skew shape

Discussion in 'Options' started by clarodina, Jul 27, 2012.

  1. how often does volatility smile or skew changes shape or they are rather not changing to expiry?
  2. you should familiarize yourself with how the smile typically changes with different volatilities.. use historic pricing on options to see how it changes with the different volatility assumptions.. its different of course in every security in every situation.. for what are you trading?
  3. Does the volatility shape frequently to expiry or the shape generally remain with different volatility level? stk
  4. Does the volatility shape frequently to expire??? Make sense of that
  5. It generally gets steeper (in index) as you approach expiration. Of course the x-delta risk-reversal vol% in puts(itm calls) will decline as the index rallies.
  6. sle


    Actually, in root-time space the skew gets flatter. That is, if you are adjusting the slope by the square-root of time, it gets slightly flatter as it approaches maturity. This, of course, begs the question what is the best measure of skew and nobody could answer that (footnote 1) for a general case.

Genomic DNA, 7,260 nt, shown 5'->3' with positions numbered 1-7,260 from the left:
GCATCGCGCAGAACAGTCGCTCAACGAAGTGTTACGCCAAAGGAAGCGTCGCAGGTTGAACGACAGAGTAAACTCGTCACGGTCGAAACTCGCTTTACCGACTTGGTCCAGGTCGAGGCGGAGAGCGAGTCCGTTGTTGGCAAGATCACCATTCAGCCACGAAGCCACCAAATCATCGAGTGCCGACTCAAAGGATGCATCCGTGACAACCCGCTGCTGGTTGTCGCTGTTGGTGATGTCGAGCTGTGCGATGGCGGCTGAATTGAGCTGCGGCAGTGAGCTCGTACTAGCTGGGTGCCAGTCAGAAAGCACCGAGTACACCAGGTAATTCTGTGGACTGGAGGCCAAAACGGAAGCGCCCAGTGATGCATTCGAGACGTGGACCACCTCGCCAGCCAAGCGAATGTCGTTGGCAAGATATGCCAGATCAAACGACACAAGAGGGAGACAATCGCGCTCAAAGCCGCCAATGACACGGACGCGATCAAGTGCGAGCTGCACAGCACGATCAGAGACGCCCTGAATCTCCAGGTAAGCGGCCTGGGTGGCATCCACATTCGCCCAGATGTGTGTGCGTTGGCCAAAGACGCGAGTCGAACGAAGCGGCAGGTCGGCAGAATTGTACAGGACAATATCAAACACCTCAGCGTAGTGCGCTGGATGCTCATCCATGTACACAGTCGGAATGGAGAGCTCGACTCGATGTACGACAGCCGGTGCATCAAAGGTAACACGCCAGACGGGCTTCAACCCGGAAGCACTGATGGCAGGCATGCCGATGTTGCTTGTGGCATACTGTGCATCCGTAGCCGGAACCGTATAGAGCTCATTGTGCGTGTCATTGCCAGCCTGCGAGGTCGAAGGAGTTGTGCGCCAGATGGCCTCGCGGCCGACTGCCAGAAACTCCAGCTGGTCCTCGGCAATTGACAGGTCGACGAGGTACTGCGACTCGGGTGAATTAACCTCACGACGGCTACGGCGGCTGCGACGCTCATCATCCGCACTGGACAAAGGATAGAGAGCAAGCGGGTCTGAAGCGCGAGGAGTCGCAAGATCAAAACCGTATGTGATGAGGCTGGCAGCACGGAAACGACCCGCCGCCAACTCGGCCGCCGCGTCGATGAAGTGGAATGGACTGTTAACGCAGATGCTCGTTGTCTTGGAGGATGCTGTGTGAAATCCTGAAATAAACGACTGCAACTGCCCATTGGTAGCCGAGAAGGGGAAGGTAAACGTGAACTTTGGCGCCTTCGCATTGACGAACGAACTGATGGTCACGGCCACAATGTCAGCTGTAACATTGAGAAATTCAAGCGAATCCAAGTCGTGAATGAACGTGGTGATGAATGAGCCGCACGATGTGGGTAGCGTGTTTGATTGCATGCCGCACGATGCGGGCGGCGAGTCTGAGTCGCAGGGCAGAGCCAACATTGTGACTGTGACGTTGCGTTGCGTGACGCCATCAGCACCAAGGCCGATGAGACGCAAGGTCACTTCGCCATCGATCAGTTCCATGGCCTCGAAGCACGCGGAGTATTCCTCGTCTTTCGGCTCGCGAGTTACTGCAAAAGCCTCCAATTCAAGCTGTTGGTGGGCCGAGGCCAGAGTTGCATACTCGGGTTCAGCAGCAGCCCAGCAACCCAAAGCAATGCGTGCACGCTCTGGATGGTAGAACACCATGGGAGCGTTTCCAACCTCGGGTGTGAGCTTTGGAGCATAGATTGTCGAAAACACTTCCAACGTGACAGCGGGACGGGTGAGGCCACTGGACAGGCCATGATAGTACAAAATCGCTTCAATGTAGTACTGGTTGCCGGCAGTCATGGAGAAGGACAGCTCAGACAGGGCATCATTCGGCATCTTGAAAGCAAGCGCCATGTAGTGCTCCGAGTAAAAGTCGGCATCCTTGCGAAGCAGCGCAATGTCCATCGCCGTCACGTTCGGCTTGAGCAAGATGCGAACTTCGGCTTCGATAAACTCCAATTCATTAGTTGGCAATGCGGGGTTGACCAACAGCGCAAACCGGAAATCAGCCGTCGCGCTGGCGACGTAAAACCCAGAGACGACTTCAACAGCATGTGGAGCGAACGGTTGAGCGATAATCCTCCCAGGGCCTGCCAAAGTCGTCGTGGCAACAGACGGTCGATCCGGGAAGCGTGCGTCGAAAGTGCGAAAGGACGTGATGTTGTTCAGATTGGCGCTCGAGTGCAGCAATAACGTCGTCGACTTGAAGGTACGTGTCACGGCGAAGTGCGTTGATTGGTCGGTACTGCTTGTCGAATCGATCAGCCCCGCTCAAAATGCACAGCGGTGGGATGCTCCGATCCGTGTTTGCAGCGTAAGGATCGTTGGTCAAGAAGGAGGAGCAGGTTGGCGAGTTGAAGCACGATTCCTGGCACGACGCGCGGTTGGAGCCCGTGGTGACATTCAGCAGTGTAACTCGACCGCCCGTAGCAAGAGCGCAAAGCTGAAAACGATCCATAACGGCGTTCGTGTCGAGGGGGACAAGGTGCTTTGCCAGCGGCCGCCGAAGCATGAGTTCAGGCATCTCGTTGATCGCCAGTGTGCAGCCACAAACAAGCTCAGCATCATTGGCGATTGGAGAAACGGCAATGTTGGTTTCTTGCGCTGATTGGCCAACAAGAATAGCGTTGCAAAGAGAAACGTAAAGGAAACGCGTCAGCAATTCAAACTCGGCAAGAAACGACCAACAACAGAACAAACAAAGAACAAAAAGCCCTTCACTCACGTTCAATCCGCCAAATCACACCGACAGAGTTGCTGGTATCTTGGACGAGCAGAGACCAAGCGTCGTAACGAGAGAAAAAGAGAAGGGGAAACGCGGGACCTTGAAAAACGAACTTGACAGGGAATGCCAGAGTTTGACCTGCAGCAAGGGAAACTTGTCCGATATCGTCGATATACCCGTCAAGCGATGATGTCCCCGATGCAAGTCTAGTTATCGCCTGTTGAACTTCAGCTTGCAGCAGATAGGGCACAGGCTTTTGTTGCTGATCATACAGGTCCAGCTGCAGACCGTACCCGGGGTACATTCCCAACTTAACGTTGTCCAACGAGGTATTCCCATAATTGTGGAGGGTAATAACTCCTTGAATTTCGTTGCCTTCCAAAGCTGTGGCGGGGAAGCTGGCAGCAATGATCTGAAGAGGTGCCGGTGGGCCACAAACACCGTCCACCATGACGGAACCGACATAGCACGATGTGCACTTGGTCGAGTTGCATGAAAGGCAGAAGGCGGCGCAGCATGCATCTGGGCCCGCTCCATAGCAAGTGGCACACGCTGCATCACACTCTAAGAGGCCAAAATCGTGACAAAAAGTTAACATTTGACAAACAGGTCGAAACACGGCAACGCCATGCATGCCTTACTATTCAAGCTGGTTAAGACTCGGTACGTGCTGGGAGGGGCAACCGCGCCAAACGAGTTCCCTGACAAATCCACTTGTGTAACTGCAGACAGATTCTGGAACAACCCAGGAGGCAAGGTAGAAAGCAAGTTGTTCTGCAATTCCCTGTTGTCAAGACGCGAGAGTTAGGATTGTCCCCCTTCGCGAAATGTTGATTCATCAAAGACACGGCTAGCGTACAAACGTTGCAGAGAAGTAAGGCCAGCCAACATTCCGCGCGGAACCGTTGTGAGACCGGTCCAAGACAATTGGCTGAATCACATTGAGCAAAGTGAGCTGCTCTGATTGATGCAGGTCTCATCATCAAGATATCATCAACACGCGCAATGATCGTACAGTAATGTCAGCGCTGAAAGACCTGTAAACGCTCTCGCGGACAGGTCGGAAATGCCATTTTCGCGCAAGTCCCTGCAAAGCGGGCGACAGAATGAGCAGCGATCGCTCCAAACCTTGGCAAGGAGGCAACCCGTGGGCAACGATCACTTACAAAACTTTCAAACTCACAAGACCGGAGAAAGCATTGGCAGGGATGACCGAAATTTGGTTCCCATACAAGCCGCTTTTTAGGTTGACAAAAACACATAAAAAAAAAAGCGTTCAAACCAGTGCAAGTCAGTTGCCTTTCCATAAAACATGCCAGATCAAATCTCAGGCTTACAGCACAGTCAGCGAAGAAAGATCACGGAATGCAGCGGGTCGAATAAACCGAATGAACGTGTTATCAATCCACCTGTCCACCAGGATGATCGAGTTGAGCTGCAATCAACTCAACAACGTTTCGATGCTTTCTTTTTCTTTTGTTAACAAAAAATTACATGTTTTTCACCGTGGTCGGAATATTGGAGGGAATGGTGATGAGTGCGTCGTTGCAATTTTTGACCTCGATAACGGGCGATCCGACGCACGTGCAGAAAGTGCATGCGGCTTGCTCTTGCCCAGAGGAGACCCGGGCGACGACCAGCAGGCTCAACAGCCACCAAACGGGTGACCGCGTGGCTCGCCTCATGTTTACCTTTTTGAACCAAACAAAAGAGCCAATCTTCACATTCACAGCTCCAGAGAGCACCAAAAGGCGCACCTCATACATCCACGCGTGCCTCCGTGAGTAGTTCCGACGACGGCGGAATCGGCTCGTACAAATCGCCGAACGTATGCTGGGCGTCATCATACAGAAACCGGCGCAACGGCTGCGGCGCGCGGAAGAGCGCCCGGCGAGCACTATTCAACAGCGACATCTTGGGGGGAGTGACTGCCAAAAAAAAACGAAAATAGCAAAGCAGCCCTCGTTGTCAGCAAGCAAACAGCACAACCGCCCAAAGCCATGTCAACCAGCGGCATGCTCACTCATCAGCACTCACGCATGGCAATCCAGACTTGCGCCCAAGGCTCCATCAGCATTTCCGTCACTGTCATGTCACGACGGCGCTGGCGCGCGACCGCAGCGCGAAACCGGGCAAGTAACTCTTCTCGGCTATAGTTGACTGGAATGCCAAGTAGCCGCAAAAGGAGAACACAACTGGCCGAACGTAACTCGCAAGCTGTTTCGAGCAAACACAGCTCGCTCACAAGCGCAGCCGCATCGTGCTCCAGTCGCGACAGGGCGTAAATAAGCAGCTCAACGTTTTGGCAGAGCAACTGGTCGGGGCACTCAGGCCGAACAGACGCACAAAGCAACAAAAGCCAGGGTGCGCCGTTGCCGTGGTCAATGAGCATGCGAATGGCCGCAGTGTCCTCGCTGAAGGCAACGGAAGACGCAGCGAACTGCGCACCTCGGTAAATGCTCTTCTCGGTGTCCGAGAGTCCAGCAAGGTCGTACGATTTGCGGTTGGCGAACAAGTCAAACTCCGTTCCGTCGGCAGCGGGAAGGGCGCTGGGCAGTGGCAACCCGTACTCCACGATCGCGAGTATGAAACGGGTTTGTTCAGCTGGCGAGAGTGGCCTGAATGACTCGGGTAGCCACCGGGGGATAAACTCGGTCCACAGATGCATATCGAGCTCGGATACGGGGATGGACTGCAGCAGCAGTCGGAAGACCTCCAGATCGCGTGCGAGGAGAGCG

In addition, trading the skew is a tricky business, caveat emptor, but there are a lot of opportunities. I have like 6 models of the skew and some 10 different trading strategies that I do.

    footnote 1. this question ranks right behind "how many pairs of shoes does a woman really need?"
  7. Any chance you're willing to share some helpful readings, be it books or papers, that you found helpful on trading skew and creating models for it ?
  8. OK, but I was referring to the deep stuff that is impacted by microstructure; stuff at 10x30 cents that implies a 40 offer on vol very close to exp.

    Send those trading strats when you have a moment.
  9. i'd love to hear how some of you guys exploit the vol term structure..

    square root of time... so thats like a time adjusted vol skew? meaning that if adjusted for time the volatility smile is actually flatter... would that imply that options that are out of the money at expiration have alot more gamma risk then the BSM model sugguests?
  10. So let's say you're quoting the ask side at $0.30, being about 40 vol (above fair).

    You get filled as someone buys back their short, crossing the spread and lifting your offer.

    You're now short at 40 vol, ITM, close to expiry.

    How are you practically going to unwind that, without giving away your captured edge?
    #10     Jul 29, 2012